Texas Tech is one of the nation's leading universities when it comes to cotton research and has been strengthened in that pursuit by its partnerships with companies such as Bayer CropScience, Monsanto and Dow. Eric Hequet, a Horn Professor and chairman of the Department of Plant and Soil Science, said that research is crucial to improve the competitiveness of all segments of the cotton sector (production, textile manufacturing, cotton seed oil and proteins). Cotton is facing increasing competition from both man-made fibers such as polyester and foreign production of cotton.

Listening Session

But partnering with private industry is not enough. Federal funding for the Texas Tech University International Cotton Research Center ended a few years ago, and even though the research continued by partnering with private industry, federal funding is necessary to continue cotton research and improve infrastructure.

"To remain competitive, incremental changes may not be sufficient,” Hequet said. "Drastic improvements in fiber quality are needed both to better compete with foreign growth of cotton and polyester, but also to bring back textile manufacturing in the U.S. In addition, water-related issues demand the development of strong research programs on irrigation, stress tolerance, rotation, soil fertility and sustainability.”

Hequet added research is also needed in terms of protecting plants from disease and invasive species of insects.

"Texas, and specifically Texas Tech, is uniquely placed to develop the research and education needed to keep our industry competitive for the long term,” Hequet said.

Funding in the farm bill also plays a critical role in nutrition. Research in the College of Human Sciences is vital to discovery in the areas of obesity, diabetes and heart disease, conducting basic research along with community and behavioral research in partnership with schools, families and communities to improve knowledge, behaviors and practices related to nutrition and health.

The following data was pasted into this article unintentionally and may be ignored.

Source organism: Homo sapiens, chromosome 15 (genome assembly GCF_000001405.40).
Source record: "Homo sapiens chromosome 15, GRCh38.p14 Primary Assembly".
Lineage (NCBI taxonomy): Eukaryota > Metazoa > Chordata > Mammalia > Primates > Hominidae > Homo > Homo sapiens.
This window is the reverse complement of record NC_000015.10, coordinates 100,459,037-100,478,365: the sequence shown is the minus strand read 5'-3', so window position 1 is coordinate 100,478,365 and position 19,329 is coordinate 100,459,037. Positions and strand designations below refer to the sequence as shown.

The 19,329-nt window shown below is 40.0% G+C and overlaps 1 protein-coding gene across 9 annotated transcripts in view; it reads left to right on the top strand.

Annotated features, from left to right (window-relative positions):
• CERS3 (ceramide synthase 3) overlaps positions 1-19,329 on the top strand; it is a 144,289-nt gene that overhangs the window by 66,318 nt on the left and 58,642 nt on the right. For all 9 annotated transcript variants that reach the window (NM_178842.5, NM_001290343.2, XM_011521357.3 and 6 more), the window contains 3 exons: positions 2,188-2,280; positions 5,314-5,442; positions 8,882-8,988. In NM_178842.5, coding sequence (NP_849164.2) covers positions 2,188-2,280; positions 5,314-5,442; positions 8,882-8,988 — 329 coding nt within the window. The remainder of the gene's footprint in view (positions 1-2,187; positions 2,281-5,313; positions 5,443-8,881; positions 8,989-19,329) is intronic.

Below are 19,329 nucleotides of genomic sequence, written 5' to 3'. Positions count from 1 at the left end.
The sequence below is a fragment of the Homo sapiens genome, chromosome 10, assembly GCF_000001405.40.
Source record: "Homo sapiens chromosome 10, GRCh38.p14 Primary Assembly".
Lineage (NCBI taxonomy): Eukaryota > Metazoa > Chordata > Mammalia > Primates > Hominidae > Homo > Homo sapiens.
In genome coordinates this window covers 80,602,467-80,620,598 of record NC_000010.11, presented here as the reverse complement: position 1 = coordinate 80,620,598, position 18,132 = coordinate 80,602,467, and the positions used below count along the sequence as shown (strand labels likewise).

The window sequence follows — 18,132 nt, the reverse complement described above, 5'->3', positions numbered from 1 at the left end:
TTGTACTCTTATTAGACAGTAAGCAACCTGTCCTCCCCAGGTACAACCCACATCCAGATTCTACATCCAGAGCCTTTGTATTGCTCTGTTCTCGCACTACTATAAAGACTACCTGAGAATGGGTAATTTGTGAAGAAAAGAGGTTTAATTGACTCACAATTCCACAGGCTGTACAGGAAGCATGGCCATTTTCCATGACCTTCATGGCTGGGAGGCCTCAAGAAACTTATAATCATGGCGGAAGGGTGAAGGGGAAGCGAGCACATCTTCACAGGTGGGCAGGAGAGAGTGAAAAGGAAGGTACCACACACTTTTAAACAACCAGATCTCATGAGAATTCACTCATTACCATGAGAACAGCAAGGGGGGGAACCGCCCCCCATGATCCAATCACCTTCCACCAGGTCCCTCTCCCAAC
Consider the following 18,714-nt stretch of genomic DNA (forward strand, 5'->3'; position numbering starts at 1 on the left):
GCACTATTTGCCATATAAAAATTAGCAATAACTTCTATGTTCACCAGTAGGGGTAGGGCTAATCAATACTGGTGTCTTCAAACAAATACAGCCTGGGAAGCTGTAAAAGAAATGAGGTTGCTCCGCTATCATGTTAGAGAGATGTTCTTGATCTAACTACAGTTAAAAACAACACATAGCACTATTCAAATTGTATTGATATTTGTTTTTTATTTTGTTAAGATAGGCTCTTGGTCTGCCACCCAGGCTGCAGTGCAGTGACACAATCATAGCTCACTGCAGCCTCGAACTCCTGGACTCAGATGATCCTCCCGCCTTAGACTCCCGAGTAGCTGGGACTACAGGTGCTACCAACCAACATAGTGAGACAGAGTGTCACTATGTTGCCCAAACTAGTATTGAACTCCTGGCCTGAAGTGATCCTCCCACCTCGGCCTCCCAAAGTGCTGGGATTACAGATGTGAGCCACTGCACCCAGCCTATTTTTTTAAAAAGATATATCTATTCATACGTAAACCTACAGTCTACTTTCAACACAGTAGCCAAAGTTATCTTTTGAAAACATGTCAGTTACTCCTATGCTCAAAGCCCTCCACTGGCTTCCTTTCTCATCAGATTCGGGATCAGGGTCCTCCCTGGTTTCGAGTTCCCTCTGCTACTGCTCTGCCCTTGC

Naima Moustaid-Moussa, a professor of nutritional sciences and director of the Obesity Research Cluster, said competitive nutrition research within the USDA's National Institute of Food and Agriculture (NIFA) is primarily funded by grants from the Agriculture and Food Research Initiative (AFRI) generated by the farm bill in priority areas such as food safety, nutrition and health. She added, however, those funds are limited, leading to few fundamental human nutrition and childhood obesity projects being funded each year.

"The importance of nutrition to maintaining good health and preventing these diseases underscores the urgency for institutions such as Texas Tech to stay at the forefront of nutrition and agriculture research,” Moustaid-Moussa said. "This is a critical investment in research and development for the dual purpose of enhancing agricultural productivity and improving human nutrition and health as well as training new generations in food and agriculture. To keep our children and aging population healthy, we must continue developing new strategies to prevent human diseases through nutrition, especially the dramatic rise in adult diseases, such as Type 2 diabetes and fatty liver and heart disease in the youth population.”